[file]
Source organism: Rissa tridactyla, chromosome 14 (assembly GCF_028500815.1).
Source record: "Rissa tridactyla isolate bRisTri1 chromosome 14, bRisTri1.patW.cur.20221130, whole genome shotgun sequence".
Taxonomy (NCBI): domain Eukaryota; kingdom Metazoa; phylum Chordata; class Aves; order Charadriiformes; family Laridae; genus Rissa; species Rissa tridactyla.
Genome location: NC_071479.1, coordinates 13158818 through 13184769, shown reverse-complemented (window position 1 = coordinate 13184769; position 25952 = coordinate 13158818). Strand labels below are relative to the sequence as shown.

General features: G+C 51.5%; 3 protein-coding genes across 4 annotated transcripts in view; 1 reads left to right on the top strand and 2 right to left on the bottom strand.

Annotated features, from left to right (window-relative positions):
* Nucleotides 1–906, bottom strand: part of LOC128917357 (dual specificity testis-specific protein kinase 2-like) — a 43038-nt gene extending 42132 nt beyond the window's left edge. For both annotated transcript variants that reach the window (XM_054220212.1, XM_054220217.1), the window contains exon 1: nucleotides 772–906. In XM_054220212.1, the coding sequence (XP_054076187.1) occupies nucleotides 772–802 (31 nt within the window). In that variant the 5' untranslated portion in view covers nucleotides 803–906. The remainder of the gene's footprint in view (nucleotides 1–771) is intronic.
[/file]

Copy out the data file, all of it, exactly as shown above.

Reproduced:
Source organism: Rissa tridactyla, chromosome 14 (assembly GCF_028500815.1).
Source record: "Rissa tridactyla isolate bRisTri1 chromosome 14, bRisTri1.patW.cur.20221130, whole genome shotgun sequence".
Taxonomy (NCBI): domain Eukaryota; kingdom Metazoa; phylum Chordata; class Aves; order Charadriiformes; family Laridae; genus Rissa; species Rissa tridactyla.
Genome location: NC_071479.1, coordinates 13158818 through 13184769, shown reverse-complemented (window position 1 = coordinate 13184769; position 25952 = coordinate 13158818). Strand labels below are relative to the sequence as shown.

General features: G+C 51.5%; 3 protein-coding genes across 4 annotated transcripts in view; 1 reads left to right on the top strand and 2 right to left on the bottom strand.

Annotated features, from left to right (window-relative positions):
* Nucleotides 1–906, bottom strand: part of LOC128917357 (dual specificity testis-specific protein kinase 2-like) — a 43038-nt gene extending 42132 nt beyond the window's left edge. For both annotated transcript variants that reach the window (XM_054220212.1, XM_054220217.1), the window contains exon 1: nucleotides 772–906. In XM_054220212.1, the coding sequence (XP_054076187.1) occupies nucleotides 772–802 (31 nt within the window). In that variant the 5' untranslated portion in view covers nucleotides 803–906. The remainder of the gene's footprint in view (nucleotides 1–771) is intronic.